I heard that we were going to have an Oscar-themed puzzle this Sunday, and I got a little nervous. I saw four movies in theaters last year (and one of them was "Jonah Hex"), so I felt eminently unqualified to handle a cinematic puzzle. But I did enjoy solving it. I wasn't familiar with THE RULING CLASS or THE STUNTMAN, but the rest of the theme entries were quite familiar. And the non-theme stuff was excellent: BIOMETRIC, VFW HALLS, US BORDER, NERVE BLOCK, K-SWISS.

If you watch the Oscars tonight, be sure to look for me on the red carpet. I'm Steve Buscemi's official umbrella holder, and it looks like we might get some rain.

Rube said...

Started this puzzle with great trepidation as I am "pop culture challenged". However, when I realized that the theme answers were all "oldies", I soon got into it and enjoyed it immensely. Doug pointed out some of the really good fill, so I'll point out BLEARED as the low point, (Made misty).

The 2 3x9 long downs in the NW & SE were well done. Some of the lues were excellent: Obsession -> SCENT; Hunt subject => EGG; and, "Ice Age" => CEL.

I do have one problem. What is the meaning of NUSxis? Or am I just not getting it?

Thx Brad for the interesting and educating write-up.

Rube said...

Never mind. I just figured it out. Greek.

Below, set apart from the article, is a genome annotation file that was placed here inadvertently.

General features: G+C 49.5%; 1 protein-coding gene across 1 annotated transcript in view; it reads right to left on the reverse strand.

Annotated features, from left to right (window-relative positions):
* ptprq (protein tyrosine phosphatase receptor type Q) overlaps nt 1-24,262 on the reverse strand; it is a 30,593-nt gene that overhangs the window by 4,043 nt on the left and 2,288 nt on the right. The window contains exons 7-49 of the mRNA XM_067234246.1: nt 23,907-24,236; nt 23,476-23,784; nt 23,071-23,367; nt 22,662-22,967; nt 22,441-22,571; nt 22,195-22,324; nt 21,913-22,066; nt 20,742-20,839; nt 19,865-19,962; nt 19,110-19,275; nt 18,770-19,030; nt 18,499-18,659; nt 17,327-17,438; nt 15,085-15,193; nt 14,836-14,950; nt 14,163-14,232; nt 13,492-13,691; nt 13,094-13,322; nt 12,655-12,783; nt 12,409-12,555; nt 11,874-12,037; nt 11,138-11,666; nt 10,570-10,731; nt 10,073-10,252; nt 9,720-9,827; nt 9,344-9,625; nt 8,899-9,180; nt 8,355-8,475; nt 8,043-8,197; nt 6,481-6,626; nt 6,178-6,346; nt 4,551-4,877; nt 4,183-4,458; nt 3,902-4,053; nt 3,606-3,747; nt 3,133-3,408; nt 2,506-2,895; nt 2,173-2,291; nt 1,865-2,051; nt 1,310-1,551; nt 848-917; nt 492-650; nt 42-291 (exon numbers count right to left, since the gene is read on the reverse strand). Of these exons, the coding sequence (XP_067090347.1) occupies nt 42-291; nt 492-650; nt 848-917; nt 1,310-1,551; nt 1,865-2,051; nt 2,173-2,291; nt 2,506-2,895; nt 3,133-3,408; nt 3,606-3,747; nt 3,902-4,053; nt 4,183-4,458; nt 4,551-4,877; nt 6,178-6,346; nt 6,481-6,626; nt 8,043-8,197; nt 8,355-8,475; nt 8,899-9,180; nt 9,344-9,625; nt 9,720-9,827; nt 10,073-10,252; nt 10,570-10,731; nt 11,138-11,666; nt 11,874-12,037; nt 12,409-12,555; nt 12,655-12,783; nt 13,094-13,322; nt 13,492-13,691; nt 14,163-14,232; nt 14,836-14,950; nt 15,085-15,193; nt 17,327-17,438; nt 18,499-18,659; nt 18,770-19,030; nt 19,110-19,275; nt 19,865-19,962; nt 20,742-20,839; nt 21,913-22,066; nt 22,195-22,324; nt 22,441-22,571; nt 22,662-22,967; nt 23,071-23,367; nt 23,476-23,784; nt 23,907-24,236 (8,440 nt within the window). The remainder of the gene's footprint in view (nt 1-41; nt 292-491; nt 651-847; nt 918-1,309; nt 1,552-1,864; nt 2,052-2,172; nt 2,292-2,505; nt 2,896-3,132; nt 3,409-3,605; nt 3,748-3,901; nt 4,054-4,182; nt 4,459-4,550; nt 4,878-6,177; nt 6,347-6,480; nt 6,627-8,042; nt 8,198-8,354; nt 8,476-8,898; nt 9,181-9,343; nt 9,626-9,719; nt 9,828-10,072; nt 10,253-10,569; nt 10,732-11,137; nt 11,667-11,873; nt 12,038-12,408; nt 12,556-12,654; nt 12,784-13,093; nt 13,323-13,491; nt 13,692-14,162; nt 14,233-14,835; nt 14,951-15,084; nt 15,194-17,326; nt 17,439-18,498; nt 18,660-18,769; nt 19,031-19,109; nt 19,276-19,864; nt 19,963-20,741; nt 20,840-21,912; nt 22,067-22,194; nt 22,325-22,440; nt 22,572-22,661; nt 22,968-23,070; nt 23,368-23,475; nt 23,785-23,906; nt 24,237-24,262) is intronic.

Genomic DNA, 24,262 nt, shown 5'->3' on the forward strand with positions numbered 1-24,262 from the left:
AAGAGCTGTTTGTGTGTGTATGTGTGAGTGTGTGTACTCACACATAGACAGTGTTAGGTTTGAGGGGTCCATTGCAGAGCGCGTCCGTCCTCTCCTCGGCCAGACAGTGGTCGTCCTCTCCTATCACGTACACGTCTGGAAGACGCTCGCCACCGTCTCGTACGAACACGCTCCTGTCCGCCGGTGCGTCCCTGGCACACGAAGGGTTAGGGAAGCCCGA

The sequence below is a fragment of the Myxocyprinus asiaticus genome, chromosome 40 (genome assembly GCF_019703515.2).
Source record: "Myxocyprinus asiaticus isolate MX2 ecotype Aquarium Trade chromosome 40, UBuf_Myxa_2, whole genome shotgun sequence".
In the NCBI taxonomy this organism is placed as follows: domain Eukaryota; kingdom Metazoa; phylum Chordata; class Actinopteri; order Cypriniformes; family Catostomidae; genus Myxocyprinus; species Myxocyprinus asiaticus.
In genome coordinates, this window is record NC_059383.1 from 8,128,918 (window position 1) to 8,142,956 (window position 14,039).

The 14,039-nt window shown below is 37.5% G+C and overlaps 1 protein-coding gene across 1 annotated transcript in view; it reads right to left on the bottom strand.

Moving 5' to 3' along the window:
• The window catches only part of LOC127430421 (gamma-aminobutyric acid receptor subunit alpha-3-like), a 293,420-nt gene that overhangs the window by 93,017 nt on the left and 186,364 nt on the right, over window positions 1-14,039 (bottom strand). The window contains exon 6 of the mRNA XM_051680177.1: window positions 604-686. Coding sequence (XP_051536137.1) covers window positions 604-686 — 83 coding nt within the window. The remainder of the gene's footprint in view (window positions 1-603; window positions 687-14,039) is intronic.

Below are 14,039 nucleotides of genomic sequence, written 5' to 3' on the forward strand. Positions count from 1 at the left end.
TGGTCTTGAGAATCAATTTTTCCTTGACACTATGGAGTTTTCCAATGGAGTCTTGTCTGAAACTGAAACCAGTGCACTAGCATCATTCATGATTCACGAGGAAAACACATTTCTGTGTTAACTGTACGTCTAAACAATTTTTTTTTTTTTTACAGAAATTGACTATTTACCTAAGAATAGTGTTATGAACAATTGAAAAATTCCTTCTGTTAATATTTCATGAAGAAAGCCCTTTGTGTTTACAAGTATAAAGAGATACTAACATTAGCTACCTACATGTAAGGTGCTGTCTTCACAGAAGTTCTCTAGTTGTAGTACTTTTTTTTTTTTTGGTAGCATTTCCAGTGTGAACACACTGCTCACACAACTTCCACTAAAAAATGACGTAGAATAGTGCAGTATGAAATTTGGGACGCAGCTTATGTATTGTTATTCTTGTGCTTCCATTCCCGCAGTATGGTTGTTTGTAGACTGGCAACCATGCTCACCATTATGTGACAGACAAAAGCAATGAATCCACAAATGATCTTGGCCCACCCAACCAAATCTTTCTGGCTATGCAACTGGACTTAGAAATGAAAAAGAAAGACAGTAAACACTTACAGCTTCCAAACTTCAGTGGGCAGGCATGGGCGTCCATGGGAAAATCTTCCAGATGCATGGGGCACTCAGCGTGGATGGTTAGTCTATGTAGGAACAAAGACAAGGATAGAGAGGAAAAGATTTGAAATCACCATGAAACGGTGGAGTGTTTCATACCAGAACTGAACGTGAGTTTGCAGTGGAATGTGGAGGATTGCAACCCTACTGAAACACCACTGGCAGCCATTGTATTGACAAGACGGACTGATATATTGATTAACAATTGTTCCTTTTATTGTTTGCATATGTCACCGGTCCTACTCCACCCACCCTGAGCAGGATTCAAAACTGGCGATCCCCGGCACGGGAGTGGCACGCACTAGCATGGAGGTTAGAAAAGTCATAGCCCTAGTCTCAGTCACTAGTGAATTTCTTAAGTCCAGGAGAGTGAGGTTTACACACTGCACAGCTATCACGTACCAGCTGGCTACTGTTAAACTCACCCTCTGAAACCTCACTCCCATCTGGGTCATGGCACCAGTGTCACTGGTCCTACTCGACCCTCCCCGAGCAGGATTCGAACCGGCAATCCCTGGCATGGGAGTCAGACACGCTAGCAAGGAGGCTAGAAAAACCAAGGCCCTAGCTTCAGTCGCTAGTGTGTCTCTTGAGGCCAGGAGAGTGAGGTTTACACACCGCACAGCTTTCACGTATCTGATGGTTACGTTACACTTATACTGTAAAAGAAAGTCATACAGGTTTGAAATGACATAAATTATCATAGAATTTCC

mac said...

Fantastic puzzle and what a stroke of brilliance to ask Brad Wilbur to do the blog! Amazing knowledge and lots to go back to when there's no-one else in my family room and I can crank up the sound.

I didn't know several of the movies, either, but got there with the crosses. What a feat. Now I'm really ready for Oscar night. Am working on the movable feast, we'll be snacking all evening!

mac said...

Sorry, Brad, I know it's Wilber...

hazel said...

Great puzzle and incredibly interesting write-up. Thank you.

Joon said...

doug, you couldn't have picked a better guest blogger. and brad, i'd like to see you & farmer john go toe-to-toe on movie trivia.

nifty puzzle, too. has something of the tour-de-force nature to it, so even though 4 of the movies were totally unfamiliar to me (7a, 43a, 65a, 96a), i enjoyed the solve. honestly, though, the guy in the picture doesn't look familiar in the least. maybe it's because i often get peter o'toole confused with peter sellers?

Anonymous said...

I still don't get NUSXIS - i've googled it and if it is Greek, then I think it is kind of sketchy (three letters before xis would easily be PRAxis in English or PLExis - a company name).

And I suppose I'm showing my age here, but I don't think "cel" as in "celluloid" as in "kind of animation" is reasonable for "Ice Age" - too many links to make (Oh, they're talking about the film, and its an animation, and so it was on celluloid, aha "cel"). Gimme a break!

I did get a kick out of the rest of it. I'm not knowledgable enough about the oscars to know years and films but I am aware enough of them to catch the titles once I've got a few of the crossed words in place. Nice job. And nice job on the blog - fun and engaging.

Mu Nu Xi Omicron said...

Anon 6:58, that's Greek alphabet.

Anonymous said...

Nu is the greek letter than comes before xi. Therefore, nus come before xis. Kind of obtuse for a Monday.